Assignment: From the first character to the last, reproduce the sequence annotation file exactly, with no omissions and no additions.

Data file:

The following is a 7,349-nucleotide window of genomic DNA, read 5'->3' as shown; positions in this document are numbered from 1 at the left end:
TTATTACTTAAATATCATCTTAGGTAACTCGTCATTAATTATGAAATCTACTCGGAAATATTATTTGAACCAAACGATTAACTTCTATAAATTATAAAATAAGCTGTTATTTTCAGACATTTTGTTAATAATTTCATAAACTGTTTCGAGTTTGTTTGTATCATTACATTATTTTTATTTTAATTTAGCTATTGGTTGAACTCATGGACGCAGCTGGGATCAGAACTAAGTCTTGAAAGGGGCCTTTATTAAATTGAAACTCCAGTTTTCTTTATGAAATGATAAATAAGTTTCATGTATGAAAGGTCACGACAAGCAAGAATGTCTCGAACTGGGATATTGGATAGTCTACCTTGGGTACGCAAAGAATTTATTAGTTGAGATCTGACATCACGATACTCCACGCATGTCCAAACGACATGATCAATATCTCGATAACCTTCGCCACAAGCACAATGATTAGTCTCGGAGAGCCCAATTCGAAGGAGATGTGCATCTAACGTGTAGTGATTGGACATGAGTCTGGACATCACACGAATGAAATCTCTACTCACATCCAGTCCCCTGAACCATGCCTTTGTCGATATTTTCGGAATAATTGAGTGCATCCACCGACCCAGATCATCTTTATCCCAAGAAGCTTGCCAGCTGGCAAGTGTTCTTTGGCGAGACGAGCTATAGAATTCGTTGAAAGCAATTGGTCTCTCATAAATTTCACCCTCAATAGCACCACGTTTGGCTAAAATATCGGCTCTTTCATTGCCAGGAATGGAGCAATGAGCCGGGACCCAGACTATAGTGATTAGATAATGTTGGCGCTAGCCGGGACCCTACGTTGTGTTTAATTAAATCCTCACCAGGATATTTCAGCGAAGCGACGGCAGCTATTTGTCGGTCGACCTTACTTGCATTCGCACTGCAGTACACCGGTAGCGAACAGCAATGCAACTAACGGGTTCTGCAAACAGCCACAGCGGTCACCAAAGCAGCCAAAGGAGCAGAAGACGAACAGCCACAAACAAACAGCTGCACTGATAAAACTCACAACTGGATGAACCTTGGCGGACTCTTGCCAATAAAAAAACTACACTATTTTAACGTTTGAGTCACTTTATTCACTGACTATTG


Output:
The following is a 7,349-nucleotide window of genomic DNA, read 5'->3' as shown; positions in this document are numbered from 1 at the left end:
TTATTACTTAAATATCATCTTAGGTAACTCGTCATTAATTATGAAATCTACTCGGAAATATTATTTGAACCAAACGATTAACTTCTATAAATTATAAAATAAGCTGTTATTTTCAGACATTTTGTTAATAATTTCATAAACTGTTTCGAGTTTGTTTGTATCATTACATTATTTTTATTTTAATTTAGCTATTGGTTGAACTCATGGACGCAGCTGGGATCAGAACTAAGTCTTGAAAGGGGCCTTTATTAAATTGAAACTCCAGTTTTCTTTATGAAATGATAAATAAGTTTCATGTATGAAAGGTCACGACAAGCAAGAATGTCTCGAACTGGGATATTGGATAGTCTACCTTGGGTACGCAAAGAATTTATTAGTTGAGATCTGACATCACGATACTCCACGCATGTCCAAACGACATGATCAATATCTCGATAACCTTCGCCACAAGCACAATGATTAGTCTCGGAGAGCCCAATTCGAAGGAGATGTGCATCTAACGTGTAGTGATTGGACATGAGTCTGGACATCACACGAATGAAATCTCTACTCACATCCAGTCCCCTGAACCATGCCTTTGTCGATATTTTCGGAATAATTGAGTGCATCCACCGACCCAGATCATCTTTATCCCAAGAAGCTTGCCAGCTGGCAAGTGTTCTTTGGCGAGACGAGCTATAGAATTCGTTGAAAGCAATTGGTCTCTCATAAATTTCACCCTCAATAGCACCACGTTTGGCTAAAATATCGGCTCTTTCATTGCCAGGAATGGAGCAATGAGCCGGGACCCAGACTATAGTGATTAGATAATGTTGGCGCTAGCCGGGACCCTACGTTGTGTTTAATTAAATCCTCACCAGGATATTTCAGCGAAGCGACGGCAGCTATTTGTCGGTCGACCTTACTTGCATTCGCACTGCAGTACACCGGTAGCGAACAGCAATGCAACTAACGGGTTCTGCAAACAGCCACAGCGGTCACCAAAGCAGCCAAAGGAGCAGAAGACGAACAGCCACAAACAAACAGCTGCACTGATAAAACTCACAACTGGATGAACCTTGGCGGACTCTTGCCAATAAAAAAACTACACTATTTTAACGTTTGAGTCACTTTATTCACTGACTATTG